Monday, September 5, 2011

The Path of Solitude

by Laura Bickle

I think that solitude is one of those things that people instinctively crave or avoid. I'm a craver, an avowed introvert. I can happily spend days without speaking to another human, focusing on this project or that project and letting the hours run together from dawn to dusk. I'm more productive when I have solitude, and more at peace.

It's funny. I intermittently attend a meditation class. I always find it more difficult to meditate in a group than in my own backyard, with the grass squished between my toes. Grass doesn't sigh, twitch, cough, or demand attention. Despite my teacher's discussions about energy and the interconnectedness of all things, I always find myself coming back to my own set point in solitude.

One of my favorite Tarot cards is the Hermit. It classically depicts an old man leaning on a walking stick, holding a lantern of illumination. The traditional meaning is about solitude, introspection, and keeping one's own counsel. The Hermit is also a man who searches for truth and wisdom, guided by the light of his lantern. He's on a journey by himself. He carries only what he needs with him, and he knows that he moves forward alone.

Maybe the Hermit's path to wisdom and enlightenment is the long, roundabout way. It's easier, I think, to ask questions and have someone give guidance. Put in the quarter and get what you want out of the vending machine of mysteries. But it does rob us of the work of walking the journey ourselves, with all the bumps and turns in the road.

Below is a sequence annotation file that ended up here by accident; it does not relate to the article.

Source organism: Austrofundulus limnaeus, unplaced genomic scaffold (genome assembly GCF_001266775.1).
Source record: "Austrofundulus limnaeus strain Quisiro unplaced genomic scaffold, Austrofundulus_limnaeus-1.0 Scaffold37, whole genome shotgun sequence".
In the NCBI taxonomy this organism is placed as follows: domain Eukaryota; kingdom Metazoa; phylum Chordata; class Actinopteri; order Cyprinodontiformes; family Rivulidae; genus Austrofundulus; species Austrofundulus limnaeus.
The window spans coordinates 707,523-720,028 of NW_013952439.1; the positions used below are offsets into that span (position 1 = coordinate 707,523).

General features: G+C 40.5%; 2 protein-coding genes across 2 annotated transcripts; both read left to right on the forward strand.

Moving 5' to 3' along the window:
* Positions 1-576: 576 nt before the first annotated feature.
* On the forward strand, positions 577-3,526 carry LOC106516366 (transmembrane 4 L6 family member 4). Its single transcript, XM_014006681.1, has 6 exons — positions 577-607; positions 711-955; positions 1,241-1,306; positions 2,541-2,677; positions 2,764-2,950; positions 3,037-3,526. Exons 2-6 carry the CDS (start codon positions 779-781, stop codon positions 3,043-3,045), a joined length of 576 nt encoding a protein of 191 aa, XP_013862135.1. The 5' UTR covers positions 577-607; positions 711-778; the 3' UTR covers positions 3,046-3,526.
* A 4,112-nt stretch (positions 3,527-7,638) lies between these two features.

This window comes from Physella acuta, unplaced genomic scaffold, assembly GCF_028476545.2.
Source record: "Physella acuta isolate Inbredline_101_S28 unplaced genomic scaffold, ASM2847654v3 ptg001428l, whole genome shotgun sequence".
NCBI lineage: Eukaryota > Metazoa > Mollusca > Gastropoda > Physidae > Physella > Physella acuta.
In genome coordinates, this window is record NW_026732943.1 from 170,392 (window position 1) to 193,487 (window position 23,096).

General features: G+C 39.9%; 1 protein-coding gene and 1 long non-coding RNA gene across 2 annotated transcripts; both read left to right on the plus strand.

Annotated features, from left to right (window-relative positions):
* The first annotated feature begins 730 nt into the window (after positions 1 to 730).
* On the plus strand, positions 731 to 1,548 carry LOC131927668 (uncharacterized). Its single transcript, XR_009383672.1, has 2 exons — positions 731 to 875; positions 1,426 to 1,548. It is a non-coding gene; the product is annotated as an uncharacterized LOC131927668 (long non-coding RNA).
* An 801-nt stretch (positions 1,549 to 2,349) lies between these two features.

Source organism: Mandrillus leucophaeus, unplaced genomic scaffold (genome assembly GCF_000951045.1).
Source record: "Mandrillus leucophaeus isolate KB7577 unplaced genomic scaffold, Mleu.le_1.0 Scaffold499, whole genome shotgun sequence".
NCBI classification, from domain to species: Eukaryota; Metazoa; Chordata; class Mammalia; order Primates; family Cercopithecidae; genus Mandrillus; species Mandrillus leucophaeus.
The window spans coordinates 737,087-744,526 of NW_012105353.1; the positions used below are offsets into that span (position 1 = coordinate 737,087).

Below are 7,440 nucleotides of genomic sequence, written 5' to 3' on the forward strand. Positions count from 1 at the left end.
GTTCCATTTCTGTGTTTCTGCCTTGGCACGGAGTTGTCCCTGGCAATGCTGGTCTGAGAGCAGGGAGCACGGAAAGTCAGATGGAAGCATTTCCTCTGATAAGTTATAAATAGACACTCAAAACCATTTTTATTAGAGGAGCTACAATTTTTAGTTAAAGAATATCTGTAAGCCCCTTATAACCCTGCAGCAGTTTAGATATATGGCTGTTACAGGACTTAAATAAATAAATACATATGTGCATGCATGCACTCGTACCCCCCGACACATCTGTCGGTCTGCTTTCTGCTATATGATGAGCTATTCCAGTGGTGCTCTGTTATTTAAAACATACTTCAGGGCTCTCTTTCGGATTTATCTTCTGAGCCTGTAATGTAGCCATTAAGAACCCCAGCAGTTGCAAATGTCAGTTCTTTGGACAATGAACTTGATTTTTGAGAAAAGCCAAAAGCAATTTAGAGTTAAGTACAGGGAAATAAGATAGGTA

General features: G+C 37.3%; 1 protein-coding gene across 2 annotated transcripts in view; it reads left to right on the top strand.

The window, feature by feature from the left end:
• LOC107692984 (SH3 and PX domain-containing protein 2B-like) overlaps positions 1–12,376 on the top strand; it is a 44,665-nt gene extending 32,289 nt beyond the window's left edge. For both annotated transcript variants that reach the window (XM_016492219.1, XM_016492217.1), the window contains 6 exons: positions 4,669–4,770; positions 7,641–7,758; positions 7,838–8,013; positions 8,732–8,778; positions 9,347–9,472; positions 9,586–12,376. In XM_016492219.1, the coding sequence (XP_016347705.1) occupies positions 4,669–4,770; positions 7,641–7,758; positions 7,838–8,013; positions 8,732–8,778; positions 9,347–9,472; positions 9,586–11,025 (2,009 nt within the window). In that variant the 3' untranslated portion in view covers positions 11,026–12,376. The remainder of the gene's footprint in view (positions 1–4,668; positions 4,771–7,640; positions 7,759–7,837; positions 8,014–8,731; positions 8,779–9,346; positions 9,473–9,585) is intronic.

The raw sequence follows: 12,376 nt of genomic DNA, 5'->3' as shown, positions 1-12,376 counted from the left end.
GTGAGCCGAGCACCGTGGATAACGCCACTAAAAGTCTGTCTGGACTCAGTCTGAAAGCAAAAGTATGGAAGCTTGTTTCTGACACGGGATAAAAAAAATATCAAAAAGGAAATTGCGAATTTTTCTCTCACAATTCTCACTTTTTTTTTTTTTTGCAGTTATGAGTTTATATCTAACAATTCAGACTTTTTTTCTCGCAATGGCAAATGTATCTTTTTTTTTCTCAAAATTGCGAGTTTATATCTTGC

1. I like finding things out for myself as well, although it can also be interesting to get the answer from others and then check that answer to see if you agree or come up with a different answer.

  2. Good point, Sullivan - it's exactly like checking one's work!

  3. David and I were having a conversation about this the other day, that some answers you have to arrive at on your own. After you do, you often discover someone else - maybe a bunch of someone elses - already wrote about it. But it wouldn't have done much good to read it. Only after you find the answer and the question, does it really resonate.

  4. I wonder how many Hermits turn into the Hierophant, how many become the Fool, and how many remain on their solitary path. I reckon it's a matter of whether the Hermit chooses to share what he's learned or if his joy is in being the perpetual student.

  5. I think there's a huge difference between what you know in your head, and what you know in your heart. It isn't until the head and the heart both get it, that you truly know and understand something. And heart learning only comes from experience, so whether you are somebody who likes to hang out with the crowd or not, you still have to live a little before you can get that enlightenment thing going on.

  6. Jeffe and Kerry, I'm the same way. I generally have to experience something in order to fully "learn" it.

    KAK, interesting idea. My teacher has a similar idea about meditation practice - that there are various levels. Sometimes, we settle into one of them for a short while or a long time, and sometimes we cycle back and forth. So I think it's possible to be the Hermit for awhile, switch to the Hierophant, and then go back to hermetic existence.